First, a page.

I have a third grader, one who was doing an MP full curriculum for the first time. She does her reviewing herself each Friday, and I check in on it through the recitation questions in the back of the lesson plans twice a week. You could easily use the drill questions for that. It took us a bit to get used to the new expectations in these subjects, but through trial and error we came up with a system which is working for us right now. By my being more hands off, she is developing her own study habits.... if I were checking more, she would feel it was still my job to be on top of it. She has enjoyed the freedom, and the chance to wow us with her speedy responses.

      Just another thought....
      AMDG,
      Sarah
      2020-2021
      16th Year HSing; 10th Year with MP
      DD, 19, Homeschool grad; college sophomore
      DS, 16
      DD, 14
      DD, 12
      DD, 10
      DD, 8
      DD, 6
      +DS+
      DS, 2

      Comment


        #4
        Hi, Genevieve.

        The Facts to Know are reviewed for each unit, and then you can drop them from your review after that test. The drill questions are our compilation of the most important facts that we feel are the most helpful for students to retain for their future study. And ideally you would revisit those regularly in succeeding years, but I must say that this is a difficult thing to accomplish time-wise. Just do the best you can, and know that this material will all be revisited anyway as students study these time periods again in middle and high school.

        Regards,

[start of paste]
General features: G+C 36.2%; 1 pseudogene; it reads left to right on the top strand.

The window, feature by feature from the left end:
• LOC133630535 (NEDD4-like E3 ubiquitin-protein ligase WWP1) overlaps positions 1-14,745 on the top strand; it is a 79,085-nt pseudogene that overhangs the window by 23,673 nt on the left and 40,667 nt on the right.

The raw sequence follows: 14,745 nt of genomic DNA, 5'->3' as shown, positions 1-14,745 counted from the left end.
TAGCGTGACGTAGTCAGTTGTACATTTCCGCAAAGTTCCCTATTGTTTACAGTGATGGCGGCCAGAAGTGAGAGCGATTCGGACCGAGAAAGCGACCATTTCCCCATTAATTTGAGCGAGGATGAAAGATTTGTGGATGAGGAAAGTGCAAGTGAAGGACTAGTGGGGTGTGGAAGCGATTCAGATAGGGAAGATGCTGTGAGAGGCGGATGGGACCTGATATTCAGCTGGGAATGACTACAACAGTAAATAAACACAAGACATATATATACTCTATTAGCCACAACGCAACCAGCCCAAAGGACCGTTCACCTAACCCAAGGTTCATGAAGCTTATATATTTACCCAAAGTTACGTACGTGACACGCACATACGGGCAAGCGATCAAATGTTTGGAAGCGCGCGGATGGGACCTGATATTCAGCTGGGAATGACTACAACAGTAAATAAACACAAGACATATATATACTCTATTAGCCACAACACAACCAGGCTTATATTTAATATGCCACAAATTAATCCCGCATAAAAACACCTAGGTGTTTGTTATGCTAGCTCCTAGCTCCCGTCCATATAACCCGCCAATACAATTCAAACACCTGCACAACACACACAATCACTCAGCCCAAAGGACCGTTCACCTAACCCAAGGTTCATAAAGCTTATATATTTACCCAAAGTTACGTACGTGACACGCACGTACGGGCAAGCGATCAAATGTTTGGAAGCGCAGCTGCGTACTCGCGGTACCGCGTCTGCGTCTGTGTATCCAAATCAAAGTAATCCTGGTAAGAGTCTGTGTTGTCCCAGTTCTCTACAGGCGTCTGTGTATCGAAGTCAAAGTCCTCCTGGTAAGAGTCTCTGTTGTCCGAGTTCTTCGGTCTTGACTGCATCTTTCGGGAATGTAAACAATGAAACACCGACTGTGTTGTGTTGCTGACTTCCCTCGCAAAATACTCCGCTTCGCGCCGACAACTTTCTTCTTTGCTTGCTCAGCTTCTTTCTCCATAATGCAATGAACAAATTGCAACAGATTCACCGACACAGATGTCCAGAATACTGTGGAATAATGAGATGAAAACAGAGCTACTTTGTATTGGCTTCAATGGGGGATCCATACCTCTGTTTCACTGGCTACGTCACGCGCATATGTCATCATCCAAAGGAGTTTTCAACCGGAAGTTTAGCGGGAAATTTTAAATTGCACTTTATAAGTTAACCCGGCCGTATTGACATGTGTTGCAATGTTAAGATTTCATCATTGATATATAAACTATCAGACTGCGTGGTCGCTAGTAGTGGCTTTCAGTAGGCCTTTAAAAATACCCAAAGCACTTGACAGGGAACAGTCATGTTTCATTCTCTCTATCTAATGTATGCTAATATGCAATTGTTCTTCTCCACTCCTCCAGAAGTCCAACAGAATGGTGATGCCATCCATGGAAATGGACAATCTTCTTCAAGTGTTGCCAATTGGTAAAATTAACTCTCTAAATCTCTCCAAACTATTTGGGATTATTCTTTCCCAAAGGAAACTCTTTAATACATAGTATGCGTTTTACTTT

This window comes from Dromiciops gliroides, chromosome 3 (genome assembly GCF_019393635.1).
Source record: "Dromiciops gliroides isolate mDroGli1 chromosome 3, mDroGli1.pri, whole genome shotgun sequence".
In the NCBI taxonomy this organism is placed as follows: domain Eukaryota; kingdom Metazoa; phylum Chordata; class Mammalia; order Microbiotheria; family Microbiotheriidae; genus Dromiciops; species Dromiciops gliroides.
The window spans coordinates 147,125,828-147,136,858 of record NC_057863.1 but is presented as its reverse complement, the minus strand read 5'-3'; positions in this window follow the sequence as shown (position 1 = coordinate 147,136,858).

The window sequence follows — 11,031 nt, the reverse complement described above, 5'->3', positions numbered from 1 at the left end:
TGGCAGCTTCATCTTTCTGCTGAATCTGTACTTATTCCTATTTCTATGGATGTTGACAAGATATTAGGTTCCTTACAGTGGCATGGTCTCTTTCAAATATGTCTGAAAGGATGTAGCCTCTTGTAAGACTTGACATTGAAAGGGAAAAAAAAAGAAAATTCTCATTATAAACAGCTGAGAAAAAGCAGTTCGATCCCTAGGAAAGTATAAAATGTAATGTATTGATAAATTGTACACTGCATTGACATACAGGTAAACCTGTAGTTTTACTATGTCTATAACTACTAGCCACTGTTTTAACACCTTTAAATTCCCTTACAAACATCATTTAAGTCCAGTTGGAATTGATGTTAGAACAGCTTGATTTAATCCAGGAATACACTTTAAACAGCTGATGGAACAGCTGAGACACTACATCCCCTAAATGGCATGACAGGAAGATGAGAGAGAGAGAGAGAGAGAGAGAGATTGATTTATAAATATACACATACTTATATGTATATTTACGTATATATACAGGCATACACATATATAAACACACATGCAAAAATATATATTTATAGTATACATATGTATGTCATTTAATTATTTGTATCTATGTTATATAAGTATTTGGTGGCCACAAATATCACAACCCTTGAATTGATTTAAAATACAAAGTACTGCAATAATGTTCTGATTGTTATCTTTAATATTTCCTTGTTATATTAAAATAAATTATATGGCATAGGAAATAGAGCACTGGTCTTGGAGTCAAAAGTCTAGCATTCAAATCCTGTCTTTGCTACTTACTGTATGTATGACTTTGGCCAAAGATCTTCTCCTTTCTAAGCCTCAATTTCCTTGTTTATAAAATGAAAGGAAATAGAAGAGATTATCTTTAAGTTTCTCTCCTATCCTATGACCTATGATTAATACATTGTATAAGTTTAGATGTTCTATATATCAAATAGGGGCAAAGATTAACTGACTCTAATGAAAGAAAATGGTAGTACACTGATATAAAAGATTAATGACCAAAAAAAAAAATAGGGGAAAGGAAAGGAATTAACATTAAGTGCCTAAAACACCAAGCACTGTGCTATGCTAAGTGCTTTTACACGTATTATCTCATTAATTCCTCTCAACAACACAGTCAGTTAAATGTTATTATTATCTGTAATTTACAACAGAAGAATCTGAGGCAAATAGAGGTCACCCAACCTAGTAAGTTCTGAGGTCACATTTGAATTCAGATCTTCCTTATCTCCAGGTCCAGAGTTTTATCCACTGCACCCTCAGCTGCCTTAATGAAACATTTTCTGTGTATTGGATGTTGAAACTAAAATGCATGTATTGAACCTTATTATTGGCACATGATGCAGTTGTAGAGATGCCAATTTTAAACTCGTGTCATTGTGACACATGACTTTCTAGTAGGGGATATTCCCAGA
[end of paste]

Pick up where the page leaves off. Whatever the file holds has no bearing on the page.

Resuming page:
Tanya

        Comment


          #5
          One more question concerning maps and timeline

          Thank you so much to everyone who replied. It really did clarify things for me and took a load off my mind.

          One more question, Tanya, would the advice also apply to the timeline and maps of Christian Studies and Greek Myths located in the appendix? Are they to be treated like the drill questions - committed to long-term memory?

          Comment


            #6
            I would only use the maps as reference points. All of that will be solidified with geography in 4th-5th grades where students learn to map the world. Map work is a large part of classical education because students are being introduced to so many cultures and world events. So your students will get very familiar to finding where things are and relating events to places. The timeline dates do need to be studied for purposes of long-term memory so that your students can always put events they study within the context of world history. There are a few dates each year that we feel are essential, so it isn't an overwhelming task and shouldn't be too time-consuming.

            Regards,

            Tanya

            Comment


              #7
              Genevieve!
              I just saw Tanya post on another thread that you can now buy the back-of-the-plans recitation separately, like an individual lesson plan, for only $3! Perhaps that would be helpful to you? Free shipping in February!
              You can find it on this page, in the right-hand column where items are listed separately. It's titled Third Grade Recitation.
              http://www.memoriapress.com/curriculum/classical-core-curriculum/third-grade-curriculum
              Festina lentē,
              Jessica P

              2020-2021
              11th year HSing · 9th year MP
              @ Home, HLN, & Latin online
              11th, 9th, 6th, 3rd

              Highlands Latin Nashville Cottage School

              Comment